- We've helped over 2,000 families each clear on average $52,262 of debt.
- Our users often file within 10 days of starting.
- Our award winning nonprofit's help is 100% free.
If you’re interested in the research around how bankruptcy helps low-income Americans, here are seven articles you should reach. The articles discuss how bankruptcy improves credit scores, employment outcomes, and future earnings. They also mention how bankruptcy stops wage garnishment and serves as a lifeline for people trapped in a cycle of poverty.
Key takeaway: “For the past year, I’ve traveled the country trying to understand why bankruptcy often fails those it’s supposed to help. I analyzed millions of filings and interviewed dozens of judges, lawyers and people struggling with debt. The answer turns out to be simple: People are too broke to go bankrupt....Studies show clear benefits for those who successfully wipe out their debts, from higher credit scores to higher incomes. Moreover, this sort of targeted relief can help buoy the broader economy.”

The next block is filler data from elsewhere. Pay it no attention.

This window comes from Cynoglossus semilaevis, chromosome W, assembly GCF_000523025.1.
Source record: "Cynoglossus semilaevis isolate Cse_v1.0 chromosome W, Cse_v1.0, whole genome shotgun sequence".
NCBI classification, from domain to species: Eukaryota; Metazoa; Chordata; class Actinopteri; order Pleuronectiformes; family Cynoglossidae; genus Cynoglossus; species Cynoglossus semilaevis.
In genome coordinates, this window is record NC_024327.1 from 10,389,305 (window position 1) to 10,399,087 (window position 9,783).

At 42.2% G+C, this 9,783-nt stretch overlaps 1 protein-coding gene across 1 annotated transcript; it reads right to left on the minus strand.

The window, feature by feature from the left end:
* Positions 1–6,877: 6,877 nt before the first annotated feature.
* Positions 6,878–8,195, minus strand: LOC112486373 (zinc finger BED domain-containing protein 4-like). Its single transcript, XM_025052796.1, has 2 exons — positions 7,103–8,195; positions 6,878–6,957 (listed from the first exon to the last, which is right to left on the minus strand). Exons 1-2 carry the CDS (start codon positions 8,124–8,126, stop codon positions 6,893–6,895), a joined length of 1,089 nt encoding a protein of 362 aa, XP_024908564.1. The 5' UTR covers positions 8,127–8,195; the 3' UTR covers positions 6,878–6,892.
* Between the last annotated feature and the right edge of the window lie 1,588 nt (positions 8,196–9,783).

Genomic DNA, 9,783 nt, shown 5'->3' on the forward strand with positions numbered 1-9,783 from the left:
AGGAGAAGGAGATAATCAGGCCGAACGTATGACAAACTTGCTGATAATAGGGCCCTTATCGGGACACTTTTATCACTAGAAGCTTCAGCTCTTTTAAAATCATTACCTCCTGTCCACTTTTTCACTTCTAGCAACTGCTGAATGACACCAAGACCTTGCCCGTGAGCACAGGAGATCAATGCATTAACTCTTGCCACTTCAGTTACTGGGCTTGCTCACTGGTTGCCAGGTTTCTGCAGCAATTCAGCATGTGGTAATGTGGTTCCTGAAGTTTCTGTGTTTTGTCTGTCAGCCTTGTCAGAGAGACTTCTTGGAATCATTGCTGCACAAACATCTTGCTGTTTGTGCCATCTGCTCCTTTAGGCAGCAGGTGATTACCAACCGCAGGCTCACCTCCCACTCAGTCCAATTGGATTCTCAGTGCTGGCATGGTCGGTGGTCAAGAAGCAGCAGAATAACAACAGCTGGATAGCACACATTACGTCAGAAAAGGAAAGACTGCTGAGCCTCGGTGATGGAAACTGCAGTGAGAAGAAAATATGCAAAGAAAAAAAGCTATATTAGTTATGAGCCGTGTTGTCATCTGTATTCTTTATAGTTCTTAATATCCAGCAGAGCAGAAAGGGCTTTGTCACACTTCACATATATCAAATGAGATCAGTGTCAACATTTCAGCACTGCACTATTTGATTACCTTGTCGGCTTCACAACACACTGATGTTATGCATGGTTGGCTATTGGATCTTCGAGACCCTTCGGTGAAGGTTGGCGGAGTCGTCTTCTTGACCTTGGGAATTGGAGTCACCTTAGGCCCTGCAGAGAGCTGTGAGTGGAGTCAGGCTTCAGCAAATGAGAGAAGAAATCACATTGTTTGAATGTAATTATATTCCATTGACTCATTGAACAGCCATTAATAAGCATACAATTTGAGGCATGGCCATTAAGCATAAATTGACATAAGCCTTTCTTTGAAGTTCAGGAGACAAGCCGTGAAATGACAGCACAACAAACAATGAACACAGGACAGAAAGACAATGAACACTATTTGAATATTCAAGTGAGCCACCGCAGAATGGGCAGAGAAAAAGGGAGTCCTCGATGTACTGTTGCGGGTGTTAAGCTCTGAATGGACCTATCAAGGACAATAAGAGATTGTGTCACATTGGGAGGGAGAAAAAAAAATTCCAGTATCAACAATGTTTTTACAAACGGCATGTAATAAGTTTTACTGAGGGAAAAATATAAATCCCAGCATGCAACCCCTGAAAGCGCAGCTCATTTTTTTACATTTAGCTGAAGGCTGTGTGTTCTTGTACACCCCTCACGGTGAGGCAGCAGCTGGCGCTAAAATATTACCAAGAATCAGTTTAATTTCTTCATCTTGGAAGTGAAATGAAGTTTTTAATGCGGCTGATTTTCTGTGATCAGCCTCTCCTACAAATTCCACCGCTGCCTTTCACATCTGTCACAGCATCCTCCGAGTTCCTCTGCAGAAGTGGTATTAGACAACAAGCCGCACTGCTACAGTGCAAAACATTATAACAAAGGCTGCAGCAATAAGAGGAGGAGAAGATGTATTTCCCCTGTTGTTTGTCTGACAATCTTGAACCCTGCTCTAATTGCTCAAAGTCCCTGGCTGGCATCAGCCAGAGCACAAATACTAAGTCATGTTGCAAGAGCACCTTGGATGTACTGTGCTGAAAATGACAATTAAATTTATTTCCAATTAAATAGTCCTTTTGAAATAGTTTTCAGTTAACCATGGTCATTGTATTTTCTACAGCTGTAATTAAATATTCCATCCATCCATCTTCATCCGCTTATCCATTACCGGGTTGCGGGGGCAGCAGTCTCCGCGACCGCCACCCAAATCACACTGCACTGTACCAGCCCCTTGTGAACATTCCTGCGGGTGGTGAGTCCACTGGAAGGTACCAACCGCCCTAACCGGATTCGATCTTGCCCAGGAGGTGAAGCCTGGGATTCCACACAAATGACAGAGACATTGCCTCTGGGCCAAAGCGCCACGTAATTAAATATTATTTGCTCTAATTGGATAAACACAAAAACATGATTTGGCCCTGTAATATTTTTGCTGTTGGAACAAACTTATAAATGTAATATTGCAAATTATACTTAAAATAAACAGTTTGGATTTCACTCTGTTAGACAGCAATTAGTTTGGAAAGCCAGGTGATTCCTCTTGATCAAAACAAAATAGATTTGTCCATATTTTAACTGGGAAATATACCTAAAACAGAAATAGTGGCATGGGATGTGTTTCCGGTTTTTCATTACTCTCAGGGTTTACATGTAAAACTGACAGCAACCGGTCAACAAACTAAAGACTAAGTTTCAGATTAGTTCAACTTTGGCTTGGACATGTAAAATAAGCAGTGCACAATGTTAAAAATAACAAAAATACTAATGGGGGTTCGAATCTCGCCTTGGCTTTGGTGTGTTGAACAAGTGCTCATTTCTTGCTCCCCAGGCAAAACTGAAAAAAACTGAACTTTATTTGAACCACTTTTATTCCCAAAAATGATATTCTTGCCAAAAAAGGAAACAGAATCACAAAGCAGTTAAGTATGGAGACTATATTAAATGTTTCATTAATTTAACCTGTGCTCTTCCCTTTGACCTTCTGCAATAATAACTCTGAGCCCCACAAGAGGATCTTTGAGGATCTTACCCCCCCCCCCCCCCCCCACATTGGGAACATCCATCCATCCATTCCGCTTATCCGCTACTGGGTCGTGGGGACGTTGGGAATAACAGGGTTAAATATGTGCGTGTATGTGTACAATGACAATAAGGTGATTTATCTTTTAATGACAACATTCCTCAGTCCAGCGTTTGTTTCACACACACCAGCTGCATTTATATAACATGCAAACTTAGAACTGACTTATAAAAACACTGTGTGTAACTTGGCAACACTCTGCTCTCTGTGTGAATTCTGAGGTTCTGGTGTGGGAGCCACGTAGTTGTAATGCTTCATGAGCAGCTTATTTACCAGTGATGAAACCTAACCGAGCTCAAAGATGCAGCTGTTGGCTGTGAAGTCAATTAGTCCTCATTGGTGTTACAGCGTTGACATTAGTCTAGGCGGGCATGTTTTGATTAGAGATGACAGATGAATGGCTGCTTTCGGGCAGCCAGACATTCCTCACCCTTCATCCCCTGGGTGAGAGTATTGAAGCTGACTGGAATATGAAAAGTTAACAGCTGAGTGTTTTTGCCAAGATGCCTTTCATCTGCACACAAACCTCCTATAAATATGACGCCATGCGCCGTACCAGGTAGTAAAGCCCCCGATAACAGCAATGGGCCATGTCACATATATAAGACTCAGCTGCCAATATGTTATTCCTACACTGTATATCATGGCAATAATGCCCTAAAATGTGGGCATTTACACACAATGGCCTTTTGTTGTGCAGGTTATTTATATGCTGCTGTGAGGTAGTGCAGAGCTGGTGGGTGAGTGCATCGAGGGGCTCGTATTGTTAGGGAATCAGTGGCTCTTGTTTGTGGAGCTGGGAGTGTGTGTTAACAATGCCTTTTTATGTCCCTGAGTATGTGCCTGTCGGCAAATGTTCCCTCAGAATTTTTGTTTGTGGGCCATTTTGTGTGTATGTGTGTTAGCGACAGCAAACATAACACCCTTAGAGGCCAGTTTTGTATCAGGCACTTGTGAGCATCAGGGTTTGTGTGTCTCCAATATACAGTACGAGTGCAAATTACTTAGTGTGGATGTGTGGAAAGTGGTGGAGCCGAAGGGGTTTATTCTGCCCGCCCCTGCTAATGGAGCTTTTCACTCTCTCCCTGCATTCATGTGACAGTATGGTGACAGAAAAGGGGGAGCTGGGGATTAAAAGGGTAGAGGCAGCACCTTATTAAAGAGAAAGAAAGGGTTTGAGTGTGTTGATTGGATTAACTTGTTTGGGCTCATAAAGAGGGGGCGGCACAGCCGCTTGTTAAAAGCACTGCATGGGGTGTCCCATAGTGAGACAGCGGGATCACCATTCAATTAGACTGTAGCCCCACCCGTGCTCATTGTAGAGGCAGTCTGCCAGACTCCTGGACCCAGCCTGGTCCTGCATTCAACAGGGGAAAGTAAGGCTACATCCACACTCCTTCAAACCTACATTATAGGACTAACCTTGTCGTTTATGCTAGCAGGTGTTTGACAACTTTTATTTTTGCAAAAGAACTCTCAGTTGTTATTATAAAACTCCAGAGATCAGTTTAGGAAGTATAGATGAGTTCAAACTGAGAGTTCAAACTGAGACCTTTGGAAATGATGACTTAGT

Key takeaway: Chapter 7 filers on average increase labor supply by 12.3%.
Key takeaway: Millions of Americans see their wages garnished each year due to unsecured debts that would be wiped away in bankruptcy, immediately increasing salaries by up to 25 percent.
Key takeaway: 15-22% of American households would benefit from filing, which tells us tens of millions of Americans remain unserved in financial distress. This article remains the leading study on the market size for bankruptcy.
Key takeaway: “Both one and four quarters after bankruptcy, the credit scores of the individuals who go bankrupt are considerably higher than those of the newly insolvent who do not go bankrupt.” $200,000 is the approximate amount people with a low credit score will pay in interest and fees over the course of their lives. (MSN Money)
Key takeaway: People who cannot afford to file for bankruptcy “deal with persistent collection calls, go without healthcare, food, and utilities, lose homes and other property.”
Key takeaway: Black Americans struggling with debts are far less likely than their white peers to gain lasting relief from bankruptcy.